6. 6. Next to Fall?: Algeria<br />Warning signs:<br />Riots over food prices and widespread unemployment broke out in Algeria in early January.<br />The unrest was sparked when the government announced a price hike on milk, sugar, and flour. Thousands of youths rioted in the capital city of Algiers, throwing rocks at security forces and burning down a police station<br />Algeria provides 20% of Europe's gas needs, and citizens are increasingly frustrated that the revenues are not being divvied up more equitably. <br />Outlook: <br />By late last week, Algeria's sizable internal security forces appeared to have the rioting under control. Things have since taken a darker turn, with five Algerian men setting themselves afire.<br />Although Bouteflika's regime is unpopular and increasingly undemocratic, it's not nearly as repressive as was Ben Ali's, which may make it harder for the opposition to build a mass movement for its ouster.<br />Additionally, there are no signs that Algeria's influential trade unions or opposition groups are willing to support the rioters -- who are mostly unemployed youths at this point.<br />
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  8. 8. Autocrat: President Hosni Mubarak <br />has ruled in Cairo for three decades, where an emergency law, which has been in effect for the duration of his tenure, gives him free rein to manipulate the political system. <br />
  9. 9. Next to Fall?: Egypt<br />Warning signs:<br />Egypt has witnessed a wave of self-immolations in recent days, as outraged citizens attempt to duplicate the popular protests caused by the suicide of Mohamed Bouazizi.<br />Coptic Christians have protested over the lack of protection from the government after a string of bombings perpetrated by factions of radical Islamists. <br />Thousands of Egyptians across the nation staged protests on the streets against Hosni Mubarak’s regime demanding political concessions including ending emergency laws, freedom for political activity and a limit on the president’s tenure in office<br />Protests have also occurred against corruption, poverty, unemployment and other sociopolitical grievances.<br />Outlook:<br />Egyptian Foreign Minister Ahmed AboulGheit dismissed suggestions that the Tunisian unrest could spread as "nonsense," complaining that those drawing the comparison were "promoting fantasies and trying to ignite the situation” <br /> Other Egyptian political players sounded a different note. Presidential contender and former International Atomic Energy Agency chief Mohamed ElBaradei said that change in Egypt was "inevitable" following the events in Tunisia<br />http://www.cnn.com/video/data/2.0/video/world/2011/01/25/vo.egypt.protest1.cnn.html<br />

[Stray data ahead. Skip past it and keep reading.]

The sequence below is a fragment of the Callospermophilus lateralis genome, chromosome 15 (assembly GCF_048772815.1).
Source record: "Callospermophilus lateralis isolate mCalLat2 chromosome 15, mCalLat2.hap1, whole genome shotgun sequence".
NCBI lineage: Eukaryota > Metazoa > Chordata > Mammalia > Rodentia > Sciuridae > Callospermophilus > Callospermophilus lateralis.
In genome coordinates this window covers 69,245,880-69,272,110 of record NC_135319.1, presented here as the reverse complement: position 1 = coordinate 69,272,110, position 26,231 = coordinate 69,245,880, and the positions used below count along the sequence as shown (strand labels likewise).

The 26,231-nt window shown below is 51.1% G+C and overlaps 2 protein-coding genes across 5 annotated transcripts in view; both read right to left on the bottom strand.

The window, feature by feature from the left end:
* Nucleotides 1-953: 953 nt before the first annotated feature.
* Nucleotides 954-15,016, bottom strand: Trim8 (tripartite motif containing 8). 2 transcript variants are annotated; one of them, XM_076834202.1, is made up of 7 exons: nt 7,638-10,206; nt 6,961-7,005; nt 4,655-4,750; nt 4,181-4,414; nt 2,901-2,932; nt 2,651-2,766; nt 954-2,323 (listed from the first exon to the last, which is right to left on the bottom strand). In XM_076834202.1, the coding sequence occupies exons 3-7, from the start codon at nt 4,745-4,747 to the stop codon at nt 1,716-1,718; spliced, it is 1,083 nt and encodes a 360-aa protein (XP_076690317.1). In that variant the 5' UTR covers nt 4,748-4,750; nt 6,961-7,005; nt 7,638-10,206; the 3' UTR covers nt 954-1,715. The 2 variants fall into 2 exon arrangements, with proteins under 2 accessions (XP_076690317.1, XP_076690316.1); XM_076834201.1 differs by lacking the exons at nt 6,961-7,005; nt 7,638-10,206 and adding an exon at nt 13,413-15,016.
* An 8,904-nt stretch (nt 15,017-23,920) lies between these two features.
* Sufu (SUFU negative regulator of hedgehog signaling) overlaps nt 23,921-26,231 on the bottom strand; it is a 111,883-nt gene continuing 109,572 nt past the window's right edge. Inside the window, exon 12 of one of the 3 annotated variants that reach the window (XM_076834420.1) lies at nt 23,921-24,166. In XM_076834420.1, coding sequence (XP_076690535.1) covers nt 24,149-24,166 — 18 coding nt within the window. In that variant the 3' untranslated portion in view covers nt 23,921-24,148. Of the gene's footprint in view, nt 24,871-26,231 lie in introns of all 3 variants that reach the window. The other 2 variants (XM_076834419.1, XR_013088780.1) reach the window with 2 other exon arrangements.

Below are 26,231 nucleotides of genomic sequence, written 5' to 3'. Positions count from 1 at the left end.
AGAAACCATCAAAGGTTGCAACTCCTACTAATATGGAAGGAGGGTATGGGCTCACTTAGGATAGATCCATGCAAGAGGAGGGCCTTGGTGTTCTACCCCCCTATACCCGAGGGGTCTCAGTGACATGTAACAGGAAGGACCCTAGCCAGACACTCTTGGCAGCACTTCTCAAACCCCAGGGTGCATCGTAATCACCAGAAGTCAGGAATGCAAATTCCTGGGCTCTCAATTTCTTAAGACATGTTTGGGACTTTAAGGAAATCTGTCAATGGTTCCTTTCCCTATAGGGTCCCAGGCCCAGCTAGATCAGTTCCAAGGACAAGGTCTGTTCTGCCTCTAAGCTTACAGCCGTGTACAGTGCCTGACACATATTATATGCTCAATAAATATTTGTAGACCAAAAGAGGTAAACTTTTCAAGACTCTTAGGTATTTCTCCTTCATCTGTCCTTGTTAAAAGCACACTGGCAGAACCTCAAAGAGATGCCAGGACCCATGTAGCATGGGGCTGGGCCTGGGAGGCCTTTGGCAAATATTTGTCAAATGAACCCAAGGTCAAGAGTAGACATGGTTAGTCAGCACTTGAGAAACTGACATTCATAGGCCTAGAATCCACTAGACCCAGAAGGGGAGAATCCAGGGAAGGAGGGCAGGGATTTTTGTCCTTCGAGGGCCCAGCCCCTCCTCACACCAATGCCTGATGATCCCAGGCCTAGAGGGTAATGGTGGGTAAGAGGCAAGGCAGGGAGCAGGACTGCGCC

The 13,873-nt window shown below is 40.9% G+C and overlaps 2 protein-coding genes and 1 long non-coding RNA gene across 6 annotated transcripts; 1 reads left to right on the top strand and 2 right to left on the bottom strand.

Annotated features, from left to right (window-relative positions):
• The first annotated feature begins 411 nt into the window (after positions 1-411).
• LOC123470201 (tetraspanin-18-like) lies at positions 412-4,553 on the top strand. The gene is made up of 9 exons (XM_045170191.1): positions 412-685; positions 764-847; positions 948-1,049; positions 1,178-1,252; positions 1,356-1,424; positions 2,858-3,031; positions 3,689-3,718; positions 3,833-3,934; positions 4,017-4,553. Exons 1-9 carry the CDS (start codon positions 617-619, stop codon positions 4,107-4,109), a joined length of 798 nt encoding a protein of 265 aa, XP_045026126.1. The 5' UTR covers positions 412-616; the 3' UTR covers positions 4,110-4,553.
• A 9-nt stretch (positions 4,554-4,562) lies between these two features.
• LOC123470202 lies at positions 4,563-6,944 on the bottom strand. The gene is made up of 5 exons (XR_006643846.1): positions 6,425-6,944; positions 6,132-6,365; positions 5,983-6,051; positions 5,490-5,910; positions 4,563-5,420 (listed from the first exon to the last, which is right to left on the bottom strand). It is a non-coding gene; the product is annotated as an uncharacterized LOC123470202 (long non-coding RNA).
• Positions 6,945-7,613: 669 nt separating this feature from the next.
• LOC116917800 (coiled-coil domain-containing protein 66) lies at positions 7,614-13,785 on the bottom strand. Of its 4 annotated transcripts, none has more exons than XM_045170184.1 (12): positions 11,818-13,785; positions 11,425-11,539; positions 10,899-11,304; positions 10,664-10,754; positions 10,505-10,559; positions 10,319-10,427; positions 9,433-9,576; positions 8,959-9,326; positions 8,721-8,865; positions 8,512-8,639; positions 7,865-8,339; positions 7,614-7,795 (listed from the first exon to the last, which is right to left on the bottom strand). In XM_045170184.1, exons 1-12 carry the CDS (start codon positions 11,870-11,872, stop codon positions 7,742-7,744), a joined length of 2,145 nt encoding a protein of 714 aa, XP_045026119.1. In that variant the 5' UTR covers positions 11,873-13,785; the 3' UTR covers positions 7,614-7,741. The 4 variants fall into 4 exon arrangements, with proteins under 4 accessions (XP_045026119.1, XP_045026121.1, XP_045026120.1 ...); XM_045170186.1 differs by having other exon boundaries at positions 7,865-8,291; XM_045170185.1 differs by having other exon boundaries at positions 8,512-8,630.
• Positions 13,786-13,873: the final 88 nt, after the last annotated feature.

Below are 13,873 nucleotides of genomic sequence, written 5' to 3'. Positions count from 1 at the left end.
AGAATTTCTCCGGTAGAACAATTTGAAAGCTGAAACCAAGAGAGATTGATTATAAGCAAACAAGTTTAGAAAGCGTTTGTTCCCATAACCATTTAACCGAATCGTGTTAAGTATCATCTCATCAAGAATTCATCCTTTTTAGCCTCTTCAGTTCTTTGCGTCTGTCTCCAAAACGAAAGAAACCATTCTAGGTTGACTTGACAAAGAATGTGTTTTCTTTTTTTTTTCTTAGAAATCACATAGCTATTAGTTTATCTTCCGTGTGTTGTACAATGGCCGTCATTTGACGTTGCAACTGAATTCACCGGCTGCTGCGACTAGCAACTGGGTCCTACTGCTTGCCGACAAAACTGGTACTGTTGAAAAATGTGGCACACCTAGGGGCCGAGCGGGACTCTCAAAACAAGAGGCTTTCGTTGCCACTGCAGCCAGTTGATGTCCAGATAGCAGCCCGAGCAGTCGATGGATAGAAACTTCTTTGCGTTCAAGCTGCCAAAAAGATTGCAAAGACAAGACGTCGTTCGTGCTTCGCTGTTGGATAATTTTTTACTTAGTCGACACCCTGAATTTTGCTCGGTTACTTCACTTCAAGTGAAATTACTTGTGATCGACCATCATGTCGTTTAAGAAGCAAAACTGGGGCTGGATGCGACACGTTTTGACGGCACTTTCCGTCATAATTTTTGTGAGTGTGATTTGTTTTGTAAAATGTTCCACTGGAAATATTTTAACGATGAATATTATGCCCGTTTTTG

10. 10. Autocrat: Col. Muammar Qaddafi <br />Is The world's longest-serving head of state, having taken power in a military coup in 1969. Libya is consistently ranked as one of the world's worst human rights abusers and least democratic countries. It is a totalitarian state with no freedom of the press and only token opposition parties; <br />
  11. 11. Next to Fall?: Libya<br />Warning Signs: <br />Gaining reliable information out of Libya is difficult, but there have been reports -- as well as some videos posted to YouTube -- of protests in the city of al-Bayda, including chanting crowds and fires in recent days.<br />Street protests used to be a nearly unheard of event in this highly repressive state. Likely in an effort to head off the food-price surges that provoked riots in neighboring Algeria and Tunisia, the Libyan government has slashed duties on imported food. <br />Outlook: <br />The aging Qadaffi has opened the question of who is likely to succeed him. His two sons Mutassim (the head of the nation’s powerful security agency) and Saif (supported of reform) have different ideologies and whomever wins the power struggle will most likely determine the path Libya takes.<br />